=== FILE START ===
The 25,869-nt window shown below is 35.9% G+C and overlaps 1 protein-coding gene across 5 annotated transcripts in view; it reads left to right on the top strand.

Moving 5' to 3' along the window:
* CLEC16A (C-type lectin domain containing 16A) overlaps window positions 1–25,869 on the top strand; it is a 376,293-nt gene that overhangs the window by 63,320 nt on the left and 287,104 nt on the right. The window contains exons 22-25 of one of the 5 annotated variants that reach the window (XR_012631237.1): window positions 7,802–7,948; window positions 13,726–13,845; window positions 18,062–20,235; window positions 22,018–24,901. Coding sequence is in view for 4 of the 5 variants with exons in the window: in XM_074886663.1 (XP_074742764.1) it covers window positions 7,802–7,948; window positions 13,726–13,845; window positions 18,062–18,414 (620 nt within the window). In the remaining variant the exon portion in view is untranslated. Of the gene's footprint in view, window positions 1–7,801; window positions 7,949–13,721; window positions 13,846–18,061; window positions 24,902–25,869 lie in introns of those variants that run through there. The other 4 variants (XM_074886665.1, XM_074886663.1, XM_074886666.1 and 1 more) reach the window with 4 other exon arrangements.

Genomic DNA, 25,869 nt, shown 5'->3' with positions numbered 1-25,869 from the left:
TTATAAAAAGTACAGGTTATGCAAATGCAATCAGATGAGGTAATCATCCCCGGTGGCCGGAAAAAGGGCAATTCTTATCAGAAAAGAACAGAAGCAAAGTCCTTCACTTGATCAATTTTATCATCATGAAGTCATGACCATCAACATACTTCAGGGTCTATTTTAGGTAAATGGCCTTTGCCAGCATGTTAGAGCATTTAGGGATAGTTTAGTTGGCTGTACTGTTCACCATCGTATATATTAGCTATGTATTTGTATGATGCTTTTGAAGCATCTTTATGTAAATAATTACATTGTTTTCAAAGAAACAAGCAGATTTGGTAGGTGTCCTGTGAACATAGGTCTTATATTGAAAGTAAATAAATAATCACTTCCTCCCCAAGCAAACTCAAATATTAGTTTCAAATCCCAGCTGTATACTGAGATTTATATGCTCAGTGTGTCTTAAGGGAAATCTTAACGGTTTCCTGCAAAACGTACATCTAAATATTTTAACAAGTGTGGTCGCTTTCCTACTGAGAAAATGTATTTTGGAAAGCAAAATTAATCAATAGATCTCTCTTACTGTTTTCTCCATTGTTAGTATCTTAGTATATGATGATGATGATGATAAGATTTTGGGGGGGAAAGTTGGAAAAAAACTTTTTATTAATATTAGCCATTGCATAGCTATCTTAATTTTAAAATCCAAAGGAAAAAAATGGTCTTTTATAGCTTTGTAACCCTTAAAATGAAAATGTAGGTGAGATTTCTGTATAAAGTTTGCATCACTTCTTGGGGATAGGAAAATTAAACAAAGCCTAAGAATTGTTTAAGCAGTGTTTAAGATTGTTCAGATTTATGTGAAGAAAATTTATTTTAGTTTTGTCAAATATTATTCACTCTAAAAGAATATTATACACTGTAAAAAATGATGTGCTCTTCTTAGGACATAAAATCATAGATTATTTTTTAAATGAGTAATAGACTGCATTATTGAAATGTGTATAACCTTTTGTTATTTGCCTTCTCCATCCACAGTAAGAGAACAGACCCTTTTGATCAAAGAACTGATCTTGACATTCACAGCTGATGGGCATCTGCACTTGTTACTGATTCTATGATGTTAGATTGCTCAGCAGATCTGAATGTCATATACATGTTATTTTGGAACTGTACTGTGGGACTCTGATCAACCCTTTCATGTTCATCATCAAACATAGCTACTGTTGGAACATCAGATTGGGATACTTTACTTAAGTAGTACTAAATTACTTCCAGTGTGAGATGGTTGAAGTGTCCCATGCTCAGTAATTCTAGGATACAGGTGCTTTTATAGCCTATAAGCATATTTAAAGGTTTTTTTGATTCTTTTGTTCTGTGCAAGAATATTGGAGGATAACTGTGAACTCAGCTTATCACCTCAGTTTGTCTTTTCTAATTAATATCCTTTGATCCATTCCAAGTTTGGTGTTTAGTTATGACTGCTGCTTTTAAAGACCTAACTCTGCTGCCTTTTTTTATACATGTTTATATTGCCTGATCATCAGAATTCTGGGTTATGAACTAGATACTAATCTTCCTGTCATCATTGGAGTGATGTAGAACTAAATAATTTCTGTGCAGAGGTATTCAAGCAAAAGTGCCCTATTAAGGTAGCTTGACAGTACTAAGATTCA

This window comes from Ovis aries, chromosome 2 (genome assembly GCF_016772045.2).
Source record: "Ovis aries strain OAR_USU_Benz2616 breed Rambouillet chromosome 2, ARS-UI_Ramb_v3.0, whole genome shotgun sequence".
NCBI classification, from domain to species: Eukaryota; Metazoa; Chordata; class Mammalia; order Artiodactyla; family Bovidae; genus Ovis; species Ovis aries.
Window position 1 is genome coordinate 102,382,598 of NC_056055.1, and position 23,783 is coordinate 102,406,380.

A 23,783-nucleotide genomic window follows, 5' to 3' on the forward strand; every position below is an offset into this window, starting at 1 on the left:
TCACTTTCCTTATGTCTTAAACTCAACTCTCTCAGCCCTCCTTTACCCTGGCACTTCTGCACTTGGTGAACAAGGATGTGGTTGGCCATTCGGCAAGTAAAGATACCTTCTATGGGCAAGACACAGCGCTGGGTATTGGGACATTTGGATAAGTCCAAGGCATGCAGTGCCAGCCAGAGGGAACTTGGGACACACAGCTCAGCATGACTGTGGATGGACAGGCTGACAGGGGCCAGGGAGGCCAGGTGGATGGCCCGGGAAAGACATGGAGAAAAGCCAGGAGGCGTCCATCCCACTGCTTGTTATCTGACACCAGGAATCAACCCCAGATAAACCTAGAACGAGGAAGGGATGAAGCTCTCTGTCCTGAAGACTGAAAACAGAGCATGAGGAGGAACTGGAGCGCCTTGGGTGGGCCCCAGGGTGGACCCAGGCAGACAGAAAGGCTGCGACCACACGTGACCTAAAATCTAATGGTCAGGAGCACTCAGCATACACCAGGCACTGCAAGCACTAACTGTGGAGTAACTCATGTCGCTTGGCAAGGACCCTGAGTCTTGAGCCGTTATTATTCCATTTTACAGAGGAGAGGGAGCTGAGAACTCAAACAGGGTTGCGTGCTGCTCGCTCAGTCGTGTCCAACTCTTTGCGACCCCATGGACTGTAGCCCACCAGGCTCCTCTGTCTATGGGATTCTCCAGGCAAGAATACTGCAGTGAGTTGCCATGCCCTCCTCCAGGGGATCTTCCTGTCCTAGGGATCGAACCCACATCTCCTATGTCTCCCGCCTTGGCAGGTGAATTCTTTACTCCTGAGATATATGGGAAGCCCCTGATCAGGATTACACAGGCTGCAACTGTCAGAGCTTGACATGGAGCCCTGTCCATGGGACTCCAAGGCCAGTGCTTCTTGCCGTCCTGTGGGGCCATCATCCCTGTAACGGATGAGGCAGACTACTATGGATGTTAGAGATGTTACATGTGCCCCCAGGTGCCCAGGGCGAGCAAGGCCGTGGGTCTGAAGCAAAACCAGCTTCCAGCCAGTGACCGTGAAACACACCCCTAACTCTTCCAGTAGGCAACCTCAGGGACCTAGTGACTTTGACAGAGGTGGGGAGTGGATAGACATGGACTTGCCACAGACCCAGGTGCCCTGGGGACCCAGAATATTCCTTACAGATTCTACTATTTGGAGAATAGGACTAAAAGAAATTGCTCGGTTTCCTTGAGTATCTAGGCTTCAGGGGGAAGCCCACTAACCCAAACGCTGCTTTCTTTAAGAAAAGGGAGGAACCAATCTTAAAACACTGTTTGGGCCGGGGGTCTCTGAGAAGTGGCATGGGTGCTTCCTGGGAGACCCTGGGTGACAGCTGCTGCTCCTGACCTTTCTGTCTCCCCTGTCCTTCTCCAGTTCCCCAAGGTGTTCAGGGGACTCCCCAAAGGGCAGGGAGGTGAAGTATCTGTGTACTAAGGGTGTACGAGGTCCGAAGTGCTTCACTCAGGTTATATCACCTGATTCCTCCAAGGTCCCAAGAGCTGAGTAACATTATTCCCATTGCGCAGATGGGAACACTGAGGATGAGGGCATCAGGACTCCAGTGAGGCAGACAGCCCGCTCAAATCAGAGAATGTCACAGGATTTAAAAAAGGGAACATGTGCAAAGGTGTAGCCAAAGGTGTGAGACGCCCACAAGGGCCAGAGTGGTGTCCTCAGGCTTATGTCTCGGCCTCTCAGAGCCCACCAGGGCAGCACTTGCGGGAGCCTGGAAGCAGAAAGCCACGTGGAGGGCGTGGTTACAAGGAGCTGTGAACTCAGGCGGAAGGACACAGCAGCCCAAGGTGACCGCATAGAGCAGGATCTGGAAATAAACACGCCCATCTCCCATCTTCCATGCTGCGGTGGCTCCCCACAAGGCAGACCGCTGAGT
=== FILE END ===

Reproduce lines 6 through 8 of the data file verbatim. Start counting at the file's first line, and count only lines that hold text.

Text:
This window comes from Ovis aries, chromosome 2 (genome assembly GCF_016772045.2).
Source record: "Ovis aries strain OAR_USU_Benz2616 breed Rambouillet chromosome 2, ARS-UI_Ramb_v3.0, whole genome shotgun sequence".
NCBI classification, from domain to species: Eukaryota; Metazoa; Chordata; class Mammalia; order Artiodactyla; family Bovidae; genus Ovis; species Ovis aries.